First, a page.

In Luxembourg, the second of four American World War II cemeteries in Europe can be found.  As beautiful and solemn as its Normandy affiliate, it is the final resting place of General George Patton and over 5,000 fallen heroes.

This part of the world reveres Patton and the United States military just as their French neighbors.  In the little town of Ettlebreck, Luxembourg stands a replica statue of the general just as you’ll find at West Point.  In a neighboring town called Diekirch, perhaps one of the largest collections of American World War II artifacts, weapons, vehicles, uniforms, etc. you’ll find anywhere. 

It’s imperative to them to preserve the memory of what happened to their towns before the Allies saved them. They get it.

Finally, there’s Bastogne, Belgium.  Ground zero in another stunning episode of American military grit called the “Battle of the Bulge.”  The brutal, weeks-long winter battle of 1944 was an unlikely success story against the Germans just as D-Day was earlier that spring.


There’s a permanent, beautifully restored American tank in their town square. Just outside Bastogne in the middle of nowhere, a World War II monument so grand it really belongs in Washington, D.C.  Look it up if you’re not aware.  It’s truly stunning.

In Bastogne, they get it, too.

From the beaches of Normandy, France to the woods of Bastogne, Belgium – these towns, villages, and cities remember.  You see it in the American flags hanging off barns, and homes, and businesses.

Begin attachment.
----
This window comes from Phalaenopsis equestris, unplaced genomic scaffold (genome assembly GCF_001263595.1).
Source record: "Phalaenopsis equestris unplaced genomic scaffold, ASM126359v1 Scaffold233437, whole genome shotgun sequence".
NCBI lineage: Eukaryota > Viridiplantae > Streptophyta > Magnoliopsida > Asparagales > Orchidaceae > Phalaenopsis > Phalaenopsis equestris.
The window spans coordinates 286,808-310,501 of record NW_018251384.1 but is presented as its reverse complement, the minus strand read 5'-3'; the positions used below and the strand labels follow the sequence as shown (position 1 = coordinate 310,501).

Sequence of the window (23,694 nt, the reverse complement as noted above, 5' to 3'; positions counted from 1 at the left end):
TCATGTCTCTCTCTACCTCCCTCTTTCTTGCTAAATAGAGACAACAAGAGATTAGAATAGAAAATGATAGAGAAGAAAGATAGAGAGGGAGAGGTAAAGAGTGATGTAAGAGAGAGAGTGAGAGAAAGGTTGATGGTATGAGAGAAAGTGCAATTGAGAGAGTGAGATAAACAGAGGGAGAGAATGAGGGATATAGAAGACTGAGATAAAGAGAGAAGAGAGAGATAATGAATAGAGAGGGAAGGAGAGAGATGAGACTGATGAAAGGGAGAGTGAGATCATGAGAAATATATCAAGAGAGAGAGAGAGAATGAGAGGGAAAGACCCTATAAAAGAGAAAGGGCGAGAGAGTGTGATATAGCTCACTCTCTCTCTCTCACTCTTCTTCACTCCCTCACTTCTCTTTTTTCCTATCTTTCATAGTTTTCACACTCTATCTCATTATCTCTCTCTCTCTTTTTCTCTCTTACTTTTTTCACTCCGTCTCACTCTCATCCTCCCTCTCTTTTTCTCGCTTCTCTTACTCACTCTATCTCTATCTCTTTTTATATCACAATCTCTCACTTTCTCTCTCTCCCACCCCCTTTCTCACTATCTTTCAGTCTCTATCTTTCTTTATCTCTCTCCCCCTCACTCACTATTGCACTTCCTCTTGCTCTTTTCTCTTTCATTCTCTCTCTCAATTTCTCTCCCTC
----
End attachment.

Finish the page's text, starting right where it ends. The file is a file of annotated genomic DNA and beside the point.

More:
Most impressively, in all of these communities, hundreds of European men and women dress in authentic United States military uniforms.  They drive into their towns in authentically restored United States military vehicles playing 1940s American music. They put on shows and displays in their communities as if they were the actual Americans who liberated their fellow countrymen from 75 years ago.

It’s a European love and celebration of the United States and her military that rivals almost anything I’ve seen in the United States.  I mean no disrespect to anyone domestically, but thousands of rural Western Europeans love the United States in their bones.  To their core.  The way many here will never understand or appreciate, sadly.

It’s because of what those heroes did to save their very existence beginning seventy-five years ago today.


If you’re ever fortunate enough to make this trip to see these places, a pride and awe of the United States will wash over you that is overwhelming, awe inspiring, and often tear jerking. 

You’ll get it if you don’t now.  I know I do.  And I’ll never forget it.